Nusa Dua

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Home Page > Travelogues > Indonesia > Bali > Nusa Dua and Benoa


Nusa Dua and Benoa -- The Beauty of the Benoa Harbor! 


The Bukit Badung peninsula at the southernmost point of Bali is a great attraction for visitors looking for natural beauty.  While Ulu Watu on the western side provides great cliffside views of the ocean, the east is flat and provides the largest natural harbor on Bali, the Benoa Harbor.  Benoa Harbor is largely protected from the ocean currents coming from the west, thus making it an ideal location for Sunset from a Benoa dinner cruise marinas and some of Bali's largest and most exclusive resorts.

Benoa Harbor is surrounded by the isthmus of Jimbaran to the west, the Benoa peninsula in the east, and Serangan (so-called Turtle Island) to the north.  The two locations covered in this travelogue are two towns near the harbor, Benoa Port and Nusa Dua, where the resorts stand at the southeast.

Benoa Port is an artificially-enhanced island that is accessible only by water or by a single bridge running from Denpasar.  This is the Port that provides most of Bali's tour cruises.  The cruise business is alive and well on Bali, and tourists can take dinner cruises with a cabaret show (which is what I was in the middle of enjoying in this particular photograph, despite my obvious sunburn).  Longer distance cruises  are also available to Penida and Lembongan Islands, which are clearly visible from Benoa Harbor.

The dinner cruises are a great deal as they provide wonderful spreads of food for a reasonable price, and a mostly unobstructedEntrance to the Nusa Dua resort area view of the sunset even during the winter.  This is the best sunset shot I took during my vacation there, and I took several (I leave it your judgment whether this one or the one from Jimbaran is better.)

As written earlier, Nusa Dua is the home of the major resorts, and it is practically set up as a private community separate from the town of Nusa Dua nearby.  Visitors to the complex will drive through the town and then enter a secured area before reaching the main traffic circle shown here.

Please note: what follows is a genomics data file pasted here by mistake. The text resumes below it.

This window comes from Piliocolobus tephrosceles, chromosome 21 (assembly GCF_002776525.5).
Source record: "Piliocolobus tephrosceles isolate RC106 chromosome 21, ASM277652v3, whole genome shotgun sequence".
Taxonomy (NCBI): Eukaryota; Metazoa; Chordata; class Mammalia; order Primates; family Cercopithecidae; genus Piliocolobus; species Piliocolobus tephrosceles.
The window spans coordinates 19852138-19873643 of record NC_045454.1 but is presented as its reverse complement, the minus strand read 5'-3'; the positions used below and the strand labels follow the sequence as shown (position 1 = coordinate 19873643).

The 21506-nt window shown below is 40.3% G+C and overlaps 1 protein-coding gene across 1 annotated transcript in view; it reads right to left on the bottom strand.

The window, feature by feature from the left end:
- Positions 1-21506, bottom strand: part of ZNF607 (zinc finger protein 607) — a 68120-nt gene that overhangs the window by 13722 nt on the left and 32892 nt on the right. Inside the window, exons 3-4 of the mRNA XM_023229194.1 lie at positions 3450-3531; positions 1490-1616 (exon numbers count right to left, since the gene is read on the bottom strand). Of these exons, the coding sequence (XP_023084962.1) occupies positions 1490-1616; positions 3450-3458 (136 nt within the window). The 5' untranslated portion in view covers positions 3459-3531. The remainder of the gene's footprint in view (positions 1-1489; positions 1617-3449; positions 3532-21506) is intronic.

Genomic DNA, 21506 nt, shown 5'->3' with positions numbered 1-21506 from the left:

The resorts are lined up along the southeast and southern coasts of Bukit Badung on Nusa Dua Beach, a pristine beach of white sands and high-class hotels.  The Beach has two small rocky peninsulas jutting from it out to the ocean, each with its own Hindu temple.  These peninsulas are made of volcanic dolomite, providing its shores with perfect havens for Bali's indigenous crab and snail species.  Animal lovers will find the crabs a lot of fun to watch!

The resort area has its own large shopping center which sells many of the Rocky peninsula of Nusa Dua same souvenirs, but higher quality (and higher priced), as places such as Kuta.  The restaurants are also very classy and numerous, and several provide Balinese dance nightly to the patrons.

I won't lie to y'all, I didn't particularly care for that aspect of Nusa Dua.  I tend not to like so-called 'classy' resorts that attempt to overly capitalize on native customs, producing a watered-down product at champagne prices --  my term for it is 'corporated culture'.  The best way to describe it is to compare the rather sanitized and flavorless 'Balinese' dancing I watched at dinner in Nusa Dua vice the passionate and inspiring rendition of the Kecak Dance in Batubulan or other Balinese recitals in Sanur that I attended.  Also, the cost of the dinner in Nusa Dua (which was not bad, but not particularly memorable) was several times the cost of a better dinner with better atmosphere at Jimbaran.  My suggestion is thus:  Nusa Dua is very picturesque and the shopping is worth a couple hour visit on that account, but given a choice, go to a more traditional Balinese restaurant for dinner in nearby Jimbaran or Kuta.

Trip taken 23 January 2002 -- Page last updated 28 October 2006

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